It took them a long while before asking about Thomas himself, however.

“Only after the final, final edit did they notice that the first author didn’t have any credentials to his name,” the student recalled. “They did a background check on all of us, and then they told me they’d never had an author under age 18 before.”

It didn’t matter, though: Thomas’ authorship was established without a doubt.

Nights, weekends and summer holidays

“This was his project: he came in, he posed the question, he researched it, he drafted the protocol, got through the ethics process, wrote the manuscript, worked on this thing nights, weekends and summer holidays,” said his dad.

“I mean, he deserved first authorship.”

What’s next for the budding scientist? Two years in health sciences at Marianopolis College, a private Montreal community college, this fall, then probably on to study medicine.

“We’re exceptionally proud of him,” said Paul Khairy.

“His heart’s in the right place. He got involved for humanitarian reasons. The project was then born out of his intellectual curiosity, and now his research has the potential to make an impact worldwide.”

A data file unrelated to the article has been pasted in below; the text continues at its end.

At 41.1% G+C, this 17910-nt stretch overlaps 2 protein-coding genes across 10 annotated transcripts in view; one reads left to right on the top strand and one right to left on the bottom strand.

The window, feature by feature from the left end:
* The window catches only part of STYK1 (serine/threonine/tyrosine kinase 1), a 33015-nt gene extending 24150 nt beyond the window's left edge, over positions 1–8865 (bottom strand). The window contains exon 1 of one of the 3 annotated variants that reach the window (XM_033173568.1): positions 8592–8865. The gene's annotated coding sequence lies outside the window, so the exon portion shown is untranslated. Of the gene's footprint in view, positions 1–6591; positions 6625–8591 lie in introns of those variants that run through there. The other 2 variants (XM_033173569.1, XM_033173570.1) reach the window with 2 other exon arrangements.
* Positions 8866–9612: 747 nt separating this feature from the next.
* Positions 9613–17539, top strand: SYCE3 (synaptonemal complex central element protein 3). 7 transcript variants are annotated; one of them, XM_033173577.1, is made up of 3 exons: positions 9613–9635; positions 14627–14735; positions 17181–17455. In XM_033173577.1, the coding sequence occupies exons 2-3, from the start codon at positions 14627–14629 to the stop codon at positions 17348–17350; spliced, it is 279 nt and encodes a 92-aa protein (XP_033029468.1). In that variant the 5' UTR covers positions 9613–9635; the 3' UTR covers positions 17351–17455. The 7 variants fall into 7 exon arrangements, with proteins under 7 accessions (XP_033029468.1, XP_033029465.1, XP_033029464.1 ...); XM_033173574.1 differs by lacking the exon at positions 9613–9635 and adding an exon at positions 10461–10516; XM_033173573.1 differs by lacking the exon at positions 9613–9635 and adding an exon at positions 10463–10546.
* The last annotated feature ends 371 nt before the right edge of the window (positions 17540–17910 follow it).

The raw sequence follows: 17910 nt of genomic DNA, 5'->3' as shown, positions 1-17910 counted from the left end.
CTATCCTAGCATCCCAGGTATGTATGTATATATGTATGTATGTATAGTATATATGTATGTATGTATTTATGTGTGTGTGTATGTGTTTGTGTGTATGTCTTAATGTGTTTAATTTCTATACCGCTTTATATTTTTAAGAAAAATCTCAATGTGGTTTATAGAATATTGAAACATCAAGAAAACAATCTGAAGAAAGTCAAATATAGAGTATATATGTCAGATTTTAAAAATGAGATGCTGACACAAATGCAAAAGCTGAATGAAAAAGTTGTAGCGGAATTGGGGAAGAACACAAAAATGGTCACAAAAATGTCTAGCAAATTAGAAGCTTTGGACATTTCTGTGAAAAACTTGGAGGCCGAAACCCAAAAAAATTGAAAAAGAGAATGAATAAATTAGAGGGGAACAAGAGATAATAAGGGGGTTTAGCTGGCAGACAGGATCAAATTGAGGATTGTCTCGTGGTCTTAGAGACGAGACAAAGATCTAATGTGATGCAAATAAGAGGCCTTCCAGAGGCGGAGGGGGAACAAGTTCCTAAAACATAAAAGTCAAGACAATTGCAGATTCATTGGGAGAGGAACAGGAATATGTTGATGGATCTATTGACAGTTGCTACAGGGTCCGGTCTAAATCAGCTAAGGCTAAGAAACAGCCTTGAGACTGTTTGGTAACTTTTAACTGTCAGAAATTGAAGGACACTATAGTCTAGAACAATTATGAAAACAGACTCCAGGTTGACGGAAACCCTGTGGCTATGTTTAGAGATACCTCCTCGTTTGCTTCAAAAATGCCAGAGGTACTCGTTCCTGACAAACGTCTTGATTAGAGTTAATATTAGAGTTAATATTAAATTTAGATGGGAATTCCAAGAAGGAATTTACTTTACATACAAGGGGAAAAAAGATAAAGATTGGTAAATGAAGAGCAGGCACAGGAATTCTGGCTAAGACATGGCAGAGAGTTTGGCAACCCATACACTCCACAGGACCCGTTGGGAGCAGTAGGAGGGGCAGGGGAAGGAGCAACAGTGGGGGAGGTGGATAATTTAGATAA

Not that the young man is letting any of it go to his head.

“I’m still just a regular teenager,” said Thomas, who turned 16 on Tuesday. “I’m not going to start feeling  superior to anyone else just because of this study. Anyways, I still have to go through college and med school if I want to get to where I want in my life.”

Might that involve Université de Montréal, like his parents?

“I’m keeping all doors open,” he replied with a laugh. “UdeM is definitely an option. Of course!”

About the study

Infections associated with resterilized pacemakers and defibrillators, by Thomas Khairy, Marie-Andrée Lupien, Paul Khairy et al, was published May 7, 2020 in the New England Journal of Medicine.